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Marriage Equality

WATCH: The Best and Worst Things Said in Minnesota on Marriage

WATCH: The Best and Worst Things Said in Minnesota on Marriage


As Minnesota legislators introduced marriage equality legislation, politicians on both sides of the aisle took to the press to make their cases.

A bipartisan group of Minnesota lawmakers introduced legislation Wednesday that would revoke Minnesota's statutory ban on same-sex marriage and enact marriage equality, reports the Minneapolis Star-Tribune.

The bill's Democratic sponsors, including Sen. Scott Dibble and Rep. Karen Clark said they were unsure if they already have the votes to pass the legislation but are encouraged by voters' rejection of a constitutional amendment that would have banned same-sex marriage last November. Joining the two Democrats authoring the bill is Republican Sen. Branden Petersen, who said the freedom to marry aligned with his conservative values of limited government and personal liberty.

Both Republicans and Democrats held news conferences yesterday regarding the legislation, but unsurprisingly, the conferences had very different tones.

While the bill's Democratic sponsors spoke about the need for marriage equality in the North Star State, a toddler with two gay dads stole the show.

Minneapolis pediatrician Paul Mechert addressed the press holding his 3-year-old son, Emmet. While his dad made several strong points about how equality positively impacts the health of a family, Emmet wiggled, drove a toy car across his dad's head, and kissed his dad's face -- generally acting like your average, happy toddler. Watch video from the entire press conference below, and click to the 15:15 timestamp to meet Emmet. Then scroll down for the counterpoint made by Republicans.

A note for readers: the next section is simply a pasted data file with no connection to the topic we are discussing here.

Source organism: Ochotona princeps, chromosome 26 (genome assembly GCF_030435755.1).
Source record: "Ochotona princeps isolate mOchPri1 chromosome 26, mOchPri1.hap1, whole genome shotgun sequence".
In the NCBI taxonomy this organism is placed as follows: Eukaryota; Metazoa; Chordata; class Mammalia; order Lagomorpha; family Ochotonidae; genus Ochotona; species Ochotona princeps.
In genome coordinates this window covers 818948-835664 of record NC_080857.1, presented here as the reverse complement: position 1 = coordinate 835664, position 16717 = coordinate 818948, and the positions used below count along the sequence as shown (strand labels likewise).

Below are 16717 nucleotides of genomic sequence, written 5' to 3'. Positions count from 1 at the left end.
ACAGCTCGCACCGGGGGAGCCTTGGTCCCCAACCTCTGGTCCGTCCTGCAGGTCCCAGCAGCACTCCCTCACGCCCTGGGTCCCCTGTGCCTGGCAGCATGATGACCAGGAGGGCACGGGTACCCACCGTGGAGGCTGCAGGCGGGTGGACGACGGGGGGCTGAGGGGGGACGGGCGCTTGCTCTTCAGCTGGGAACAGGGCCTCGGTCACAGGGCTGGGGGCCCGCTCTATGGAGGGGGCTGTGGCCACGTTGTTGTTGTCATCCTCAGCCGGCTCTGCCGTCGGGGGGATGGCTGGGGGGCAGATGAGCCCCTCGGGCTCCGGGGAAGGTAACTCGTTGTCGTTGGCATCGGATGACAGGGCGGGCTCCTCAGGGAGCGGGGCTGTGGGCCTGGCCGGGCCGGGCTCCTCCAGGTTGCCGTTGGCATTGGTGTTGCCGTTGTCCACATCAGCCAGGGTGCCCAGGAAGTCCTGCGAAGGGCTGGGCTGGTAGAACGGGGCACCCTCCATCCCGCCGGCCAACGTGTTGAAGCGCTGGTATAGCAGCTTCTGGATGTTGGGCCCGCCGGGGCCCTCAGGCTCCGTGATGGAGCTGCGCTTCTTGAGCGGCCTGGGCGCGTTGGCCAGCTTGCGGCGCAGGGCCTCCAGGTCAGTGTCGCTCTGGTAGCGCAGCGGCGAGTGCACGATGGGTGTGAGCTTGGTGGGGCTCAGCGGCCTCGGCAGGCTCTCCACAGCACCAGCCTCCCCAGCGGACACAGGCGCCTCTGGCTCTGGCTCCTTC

Many Minnesota Republicans were livid at the legislation's introduction and held a press conference decrying the sins of those who "choose" to be gay or lesbian, and saying marriage equality will destroy religious liberty -- despite the fact that marriage equality legislation across the country almost universally includes exemptions for religious institutions.

Sen. Glenn Gruenhagen was particularly incensed, claiming definitively that, since the human genome was mapped in 2003 without the discovery of a "gay gene," gay people are undeserving of any legal protections whatsoever.

"The concept that you were 'born that way' and it's an immutable characteristic is an unscientific lie," said Gruenhagen. The senator also told reporters that being gay or lesbian is nothing more than "an unhealthy sexual addiction," according to ThinkProgress LGBT's Zack Ford.

Sen. Dan Hall, who self-identified as a member of the clergy, said he would "personally go to jail before I ever perform a marriage to a homosexual."

Watch Minnesota Republicans have a collective conniption below:

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